Is Chivalry Dead?

In 2016 have we lost the sense of respect for women? Have women demanded equality that much that chivalry is no longer required or just down right patronising? Is a chivalrous act merely another form of historical control or are we comfortable and stable enough in our genders to expect respect, not on the grounds of being a women but on the grounds of being a human being.

MjAxMi05MGFiMDdiZDZlOWMyYzFh1.pngI have been brushing up on my etiquette recently. The do’s and don’ts within society and the correct protocol for gatherings. Friends of mine brought me a copy of Debrett’s for Christmas and it really is un-put-down-able! Historically women have been the more respected gender, thats a fact, its not modern-day feminism it is what it is. Seen as a trophy, as a housewife, a mother etc. women have always been the more sensitive and more respected sex. In the days of Downton we see men rise from their seats as a woman enters the room, we see car doors held open and men walking next to a lady on the side of the road as protection. All of this was fanciful in the 1900s in England but what about now?

I read the argument that chivalrous acts are considered by some as ‘inconvenient’. The idea of respect being ‘inconvenient’ just baffles me. Strong independent women do not want to be pitied and saved, hell I wave the biggest flag for this but do you know what? Every once in a while it feels quite nice.

chivalry_isn_t_dead-1.jpgI also like to be upfront and honest about things, if you’re planning on paying the bill for dinner make it quite clear from the start otherwise I expect to pay my share at the end. A treat is just that, a treat, paying the bill to prove a point makes the whole concept of a night out moot. Our problem today is our expectations, in reality if you want the bad boy he’s probably not going to open the door for you or compliment you without a hidden agenda, you can’t have your cake and eat it.  But having good manners and a little flattery is quite often the best way to go about ones daily life in my opinion. Chivalrous acts are no longer defined by duty but by spontaneous acts we should (apparently) be surprised by and appreciative off. Sounds  a bit bonkers to me. Chivalry isn’t dead its just a little bit lost and I don’t think this is something we can blame solely on men, if their acts go unappreciated its natural to stop doing it. Perhaps this is where we turn to our older generations. Is the little old man a perv for allowing you to go up the stairs first? Of course he doesn’t want to look at your bum he wants to catch you should you fall (ok not all old men think this way, in fact some want to see your bum but we are holding on to the little bit of faith we have left in the human race here.)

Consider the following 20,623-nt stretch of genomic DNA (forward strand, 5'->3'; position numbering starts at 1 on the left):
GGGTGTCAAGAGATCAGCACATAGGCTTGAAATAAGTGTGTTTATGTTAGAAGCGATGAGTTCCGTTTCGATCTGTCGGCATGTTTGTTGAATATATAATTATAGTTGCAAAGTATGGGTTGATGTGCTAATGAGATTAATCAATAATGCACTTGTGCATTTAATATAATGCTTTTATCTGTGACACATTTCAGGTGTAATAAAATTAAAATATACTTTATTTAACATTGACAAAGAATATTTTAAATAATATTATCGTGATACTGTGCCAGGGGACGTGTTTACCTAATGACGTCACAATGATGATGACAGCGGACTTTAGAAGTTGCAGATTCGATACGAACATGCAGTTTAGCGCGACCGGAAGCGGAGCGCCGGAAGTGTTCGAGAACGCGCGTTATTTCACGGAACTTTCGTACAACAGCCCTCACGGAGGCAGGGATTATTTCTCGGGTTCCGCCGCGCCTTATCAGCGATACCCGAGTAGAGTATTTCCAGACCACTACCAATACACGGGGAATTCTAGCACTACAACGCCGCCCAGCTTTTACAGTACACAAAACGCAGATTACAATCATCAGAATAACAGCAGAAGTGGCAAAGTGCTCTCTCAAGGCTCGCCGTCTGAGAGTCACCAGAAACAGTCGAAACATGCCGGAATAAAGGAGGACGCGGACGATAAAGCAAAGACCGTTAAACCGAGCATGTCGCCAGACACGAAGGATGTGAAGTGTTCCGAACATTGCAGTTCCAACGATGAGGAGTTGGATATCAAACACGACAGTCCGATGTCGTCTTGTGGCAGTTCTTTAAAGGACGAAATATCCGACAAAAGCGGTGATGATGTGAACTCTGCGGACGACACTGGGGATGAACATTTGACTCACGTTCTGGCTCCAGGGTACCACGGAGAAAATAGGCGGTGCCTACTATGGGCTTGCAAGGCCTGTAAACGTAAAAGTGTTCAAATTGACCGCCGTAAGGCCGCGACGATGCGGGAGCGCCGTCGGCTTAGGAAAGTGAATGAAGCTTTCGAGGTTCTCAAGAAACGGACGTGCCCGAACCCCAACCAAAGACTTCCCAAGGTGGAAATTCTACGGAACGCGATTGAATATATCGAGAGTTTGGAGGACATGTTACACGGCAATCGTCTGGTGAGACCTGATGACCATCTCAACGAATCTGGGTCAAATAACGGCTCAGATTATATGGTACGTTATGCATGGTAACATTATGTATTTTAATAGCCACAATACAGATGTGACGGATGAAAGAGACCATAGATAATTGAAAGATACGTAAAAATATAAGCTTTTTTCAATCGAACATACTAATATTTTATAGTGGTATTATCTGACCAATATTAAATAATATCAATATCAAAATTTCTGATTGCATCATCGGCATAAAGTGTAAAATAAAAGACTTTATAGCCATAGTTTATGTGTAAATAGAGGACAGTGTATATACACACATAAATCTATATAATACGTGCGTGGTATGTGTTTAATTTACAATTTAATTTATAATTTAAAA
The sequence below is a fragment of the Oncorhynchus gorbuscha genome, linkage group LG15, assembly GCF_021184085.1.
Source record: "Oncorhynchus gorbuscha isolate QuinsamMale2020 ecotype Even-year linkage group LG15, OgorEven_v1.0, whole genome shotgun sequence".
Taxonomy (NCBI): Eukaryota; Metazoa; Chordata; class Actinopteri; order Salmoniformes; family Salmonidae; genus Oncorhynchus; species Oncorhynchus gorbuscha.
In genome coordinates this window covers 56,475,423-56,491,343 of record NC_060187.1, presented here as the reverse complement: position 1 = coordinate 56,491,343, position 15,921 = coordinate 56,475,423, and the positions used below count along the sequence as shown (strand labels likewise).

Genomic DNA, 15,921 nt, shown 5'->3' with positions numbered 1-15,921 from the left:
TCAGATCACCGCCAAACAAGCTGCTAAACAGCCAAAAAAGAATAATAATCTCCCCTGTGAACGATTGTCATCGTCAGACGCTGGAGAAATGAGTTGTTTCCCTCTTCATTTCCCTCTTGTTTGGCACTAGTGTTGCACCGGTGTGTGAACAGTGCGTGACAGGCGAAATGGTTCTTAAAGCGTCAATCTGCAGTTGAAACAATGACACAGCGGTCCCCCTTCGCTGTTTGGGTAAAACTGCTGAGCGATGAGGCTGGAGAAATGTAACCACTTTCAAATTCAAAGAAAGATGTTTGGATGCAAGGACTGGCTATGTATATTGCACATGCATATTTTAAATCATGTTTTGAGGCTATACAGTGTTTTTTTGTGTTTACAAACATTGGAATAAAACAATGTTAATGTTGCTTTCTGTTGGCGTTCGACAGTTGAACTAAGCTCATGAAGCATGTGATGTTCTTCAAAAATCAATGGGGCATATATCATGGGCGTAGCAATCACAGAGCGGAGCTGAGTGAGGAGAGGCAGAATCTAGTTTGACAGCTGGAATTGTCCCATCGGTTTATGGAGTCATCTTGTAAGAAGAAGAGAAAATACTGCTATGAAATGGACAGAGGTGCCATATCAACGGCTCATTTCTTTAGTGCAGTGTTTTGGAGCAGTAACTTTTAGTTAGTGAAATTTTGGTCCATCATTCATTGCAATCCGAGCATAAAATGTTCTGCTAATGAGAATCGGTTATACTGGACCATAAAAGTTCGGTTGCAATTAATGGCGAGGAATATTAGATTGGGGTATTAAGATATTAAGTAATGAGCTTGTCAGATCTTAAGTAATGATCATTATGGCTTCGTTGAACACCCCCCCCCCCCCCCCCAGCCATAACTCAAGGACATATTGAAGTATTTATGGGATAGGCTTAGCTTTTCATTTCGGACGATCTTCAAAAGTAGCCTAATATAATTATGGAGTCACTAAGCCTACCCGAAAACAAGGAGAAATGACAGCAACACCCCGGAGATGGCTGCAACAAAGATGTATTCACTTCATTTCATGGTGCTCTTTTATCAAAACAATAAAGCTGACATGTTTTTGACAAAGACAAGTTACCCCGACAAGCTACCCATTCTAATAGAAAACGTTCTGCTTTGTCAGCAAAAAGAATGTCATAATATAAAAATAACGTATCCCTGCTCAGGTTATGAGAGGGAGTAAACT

So if I’m being honest, I find it difficult to take a compliment at times but I am working on that. The ability to understand and accept chivalry comes from having confidence in yourself. If someone opens the door for me, I don’t see that as them thinking I am too weak to do it myself, I see it as a polite gesture (and a bonus if it’s a germ infested toilet door!). By knowing you are able to do something but having someone you respect and who respects you do it for you should not come at the price of your equality and status but on the mutual understanding that closing the door in someone’s face is a pretty shit thing to do.

Compliments are well received from those we love. If my Dad complements me on anything I know its good because as much as I love him, for him to notice anything means its pretty special. Compliments from people beyond our comfort zone i.e. immediate family and friends, can be a little difficult to take. Are they serious? Are they taking the piss? What is their hidden agenda? Are they saying it because they have to? Do I have to compliment them back? – It’s a mind field. But taking a complement in good faith and avoiding the self-deprecation of ‘this old thing’ or the outright denial ‘no its not’ is the polite way to respond and doesn’t dissuade the individual giving a compliment in attempt to say something nice for fear of getting it wrong or causing offence. Comments about ones health or weight are best avoided but compliments on the food, drink or surroundings are most welcomed and in many circumstances expected. Paying a compliment is important for two other reason aside from building up ones ego and self-esteem. Firstly, if a lot of time and effort has gone in to its creation do not overlook it as it will appear unappreciated and secondly, paying someone a compliment means you have gone in with your eyes open, you are alert and you are grateful for being asked in the first place. Extra tip: people always invite a person back who compliments them on their achievements!

It is a great mistake for men to give up paying compliments, for when they give up saying what is charming, they give up thinking what is charming – Oscar Wilde.

e30487abc9efa2ea1e5177eefd0ced0d.jpgAnother thing you can’t blame chivalry for is the maltreatment of women. Gender inequality goes far beyond respect; gender inequality is repression and control. All I’m fighting for here is a mutual regard for a fellow human not on the basis of their sex but on the status as a human being in 2016. I think what should have happened is instead of loosing chivalry ‘respect of women by men’ we should have all become more chivalrous, respecting each other because we are human beings. Equality of the sexes should not affect your ability to have manners and be respectful to others.

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